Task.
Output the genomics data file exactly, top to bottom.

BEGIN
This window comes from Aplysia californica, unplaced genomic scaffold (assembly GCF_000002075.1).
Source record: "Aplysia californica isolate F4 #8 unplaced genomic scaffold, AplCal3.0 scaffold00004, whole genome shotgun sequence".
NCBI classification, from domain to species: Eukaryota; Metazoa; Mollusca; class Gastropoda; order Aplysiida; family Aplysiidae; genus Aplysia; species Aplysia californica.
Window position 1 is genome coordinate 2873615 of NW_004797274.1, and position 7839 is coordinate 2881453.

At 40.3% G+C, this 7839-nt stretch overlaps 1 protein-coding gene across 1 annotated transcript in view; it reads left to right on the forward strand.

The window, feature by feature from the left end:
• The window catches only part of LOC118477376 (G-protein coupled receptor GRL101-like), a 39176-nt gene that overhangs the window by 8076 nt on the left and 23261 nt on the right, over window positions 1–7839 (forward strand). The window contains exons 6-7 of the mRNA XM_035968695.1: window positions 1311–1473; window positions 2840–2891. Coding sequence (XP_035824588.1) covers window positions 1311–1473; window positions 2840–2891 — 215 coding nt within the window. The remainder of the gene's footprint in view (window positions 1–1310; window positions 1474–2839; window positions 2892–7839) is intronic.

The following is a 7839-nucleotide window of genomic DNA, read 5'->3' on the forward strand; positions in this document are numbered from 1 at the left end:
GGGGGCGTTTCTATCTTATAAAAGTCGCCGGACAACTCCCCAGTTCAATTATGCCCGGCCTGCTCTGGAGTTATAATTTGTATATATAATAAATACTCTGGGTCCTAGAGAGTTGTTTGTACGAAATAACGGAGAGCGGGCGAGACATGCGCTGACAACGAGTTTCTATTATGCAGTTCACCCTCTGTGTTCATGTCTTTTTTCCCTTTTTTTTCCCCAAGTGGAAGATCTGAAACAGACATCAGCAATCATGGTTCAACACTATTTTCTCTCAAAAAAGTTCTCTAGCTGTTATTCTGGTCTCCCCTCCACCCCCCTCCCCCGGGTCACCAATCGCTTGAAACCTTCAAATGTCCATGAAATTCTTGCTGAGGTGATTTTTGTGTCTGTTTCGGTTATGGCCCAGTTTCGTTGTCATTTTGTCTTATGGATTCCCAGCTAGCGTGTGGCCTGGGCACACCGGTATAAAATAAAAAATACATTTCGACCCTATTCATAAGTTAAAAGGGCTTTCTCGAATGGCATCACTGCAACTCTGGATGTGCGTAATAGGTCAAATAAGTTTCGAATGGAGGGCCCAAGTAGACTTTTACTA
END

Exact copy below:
This window comes from Aplysia californica, unplaced genomic scaffold (assembly GCF_000002075.1).
Source record: "Aplysia californica isolate F4 #8 unplaced genomic scaffold, AplCal3.0 scaffold00004, whole genome shotgun sequence".
NCBI classification, from domain to species: Eukaryota; Metazoa; Mollusca; class Gastropoda; order Aplysiida; family Aplysiidae; genus Aplysia; species Aplysia californica.
Window position 1 is genome coordinate 2873615 of NW_004797274.1, and position 7839 is coordinate 2881453.

At 40.3% G+C, this 7839-nt stretch overlaps 1 protein-coding gene across 1 annotated transcript in view; it reads left to right on the forward strand.

The window, feature by feature from the left end:
• The window catches only part of LOC118477376 (G-protein coupled receptor GRL101-like), a 39176-nt gene that overhangs the window by 8076 nt on the left and 23261 nt on the right, over window positions 1–7839 (forward strand). The window contains exons 6-7 of the mRNA XM_035968695.1: window positions 1311–1473; window positions 2840–2891. Coding sequence (XP_035824588.1) covers window positions 1311–1473; window positions 2840–2891 — 215 coding nt within the window. The remainder of the gene's footprint in view (window positions 1–1310; window positions 1474–2839; window positions 2892–7839) is intronic.

The following is a 7839-nucleotide window of genomic DNA, read 5'->3' on the forward strand; positions in this document are numbered from 1 at the left end:
GGGGGCGTTTCTATCTTATAAAAGTCGCCGGACAACTCCCCAGTTCAATTATGCCCGGCCTGCTCTGGAGTTATAATTTGTATATATAATAAATACTCTGGGTCCTAGAGAGTTGTTTGTACGAAATAACGGAGAGCGGGCGAGACATGCGCTGACAACGAGTTTCTATTATGCAGTTCACCCTCTGTGTTCATGTCTTTTTTCCCTTTTTTTTCCCCAAGTGGAAGATCTGAAACAGACATCAGCAATCATGGTTCAACACTATTTTCTCTCAAAAAAGTTCTCTAGCTGTTATTCTGGTCTCCCCTCCACCCCCCTCCCCCGGGTCACCAATCGCTTGAAACCTTCAAATGTCCATGAAATTCTTGCTGAGGTGATTTTTGTGTCTGTTTCGGTTATGGCCCAGTTTCGTTGTCATTTTGTCTTATGGATTCCCAGCTAGCGTGTGGCCTGGGCACACCGGTATAAAATAAAAAATACATTTCGACCCTATTCATAAGTTAAAAGGGCTTTCTCGAATGGCATCACTGCAACTCTGGATGTGCGTAATAGGTCAAATAAGTTTCGAATGGAGGGCCCAAGTAGACTTTTACTA